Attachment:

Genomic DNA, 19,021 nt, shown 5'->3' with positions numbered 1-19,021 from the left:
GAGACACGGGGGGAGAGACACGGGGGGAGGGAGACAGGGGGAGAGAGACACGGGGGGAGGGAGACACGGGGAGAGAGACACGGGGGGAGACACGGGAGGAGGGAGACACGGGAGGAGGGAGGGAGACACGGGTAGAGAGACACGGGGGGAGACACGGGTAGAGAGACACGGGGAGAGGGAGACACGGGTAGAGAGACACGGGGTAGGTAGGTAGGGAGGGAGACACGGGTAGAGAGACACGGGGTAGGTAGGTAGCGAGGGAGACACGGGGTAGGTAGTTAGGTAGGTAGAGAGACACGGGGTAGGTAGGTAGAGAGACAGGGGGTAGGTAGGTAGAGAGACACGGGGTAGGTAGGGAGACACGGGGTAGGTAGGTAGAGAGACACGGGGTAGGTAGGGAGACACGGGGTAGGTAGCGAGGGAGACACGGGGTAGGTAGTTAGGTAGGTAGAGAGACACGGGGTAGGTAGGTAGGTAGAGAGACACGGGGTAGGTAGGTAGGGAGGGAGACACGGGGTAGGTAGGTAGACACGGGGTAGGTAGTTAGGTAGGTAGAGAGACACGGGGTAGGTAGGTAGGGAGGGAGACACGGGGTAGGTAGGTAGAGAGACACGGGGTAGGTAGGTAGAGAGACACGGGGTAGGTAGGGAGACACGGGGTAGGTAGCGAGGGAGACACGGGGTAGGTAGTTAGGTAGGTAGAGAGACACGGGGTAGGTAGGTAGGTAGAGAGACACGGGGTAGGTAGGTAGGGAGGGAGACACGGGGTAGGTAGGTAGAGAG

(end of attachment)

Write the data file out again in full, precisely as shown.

Genomic DNA, 19,021 nt, shown 5'->3' with positions numbered 1-19,021 from the left:
GAGACACGGGGGGAGAGACACGGGGGGAGGGAGACAGGGGGAGAGAGACACGGGGGGAGGGAGACACGGGGAGAGAGACACGGGGGGAGACACGGGAGGAGGGAGACACGGGAGGAGGGAGGGAGACACGGGTAGAGAGACACGGGGGGAGACACGGGTAGAGAGACACGGGGAGAGGGAGACACGGGTAGAGAGACACGGGGTAGGTAGGTAGGGAGGGAGACACGGGTAGAGAGACACGGGGTAGGTAGGTAGCGAGGGAGACACGGGGTAGGTAGTTAGGTAGGTAGAGAGACACGGGGTAGGTAGGTAGAGAGACAGGGGGTAGGTAGGTAGAGAGACACGGGGTAGGTAGGGAGACACGGGGTAGGTAGGTAGAGAGACACGGGGTAGGTAGGGAGACACGGGGTAGGTAGCGAGGGAGACACGGGGTAGGTAGTTAGGTAGGTAGAGAGACACGGGGTAGGTAGGTAGGTAGAGAGACACGGGGTAGGTAGGTAGGGAGGGAGACACGGGGTAGGTAGGTAGACACGGGGTAGGTAGTTAGGTAGGTAGAGAGACACGGGGTAGGTAGGTAGGGAGGGAGACACGGGGTAGGTAGGTAGAGAGACACGGGGTAGGTAGGTAGAGAGACACGGGGTAGGTAGGGAGACACGGGGTAGGTAGCGAGGGAGACACGGGGTAGGTAGTTAGGTAGGTAGAGAGACACGGGGTAGGTAGGTAGGTAGAGAGACACGGGGTAGGTAGGTAGGGAGGGAGACACGGGGTAGGTAGGTAGAGAG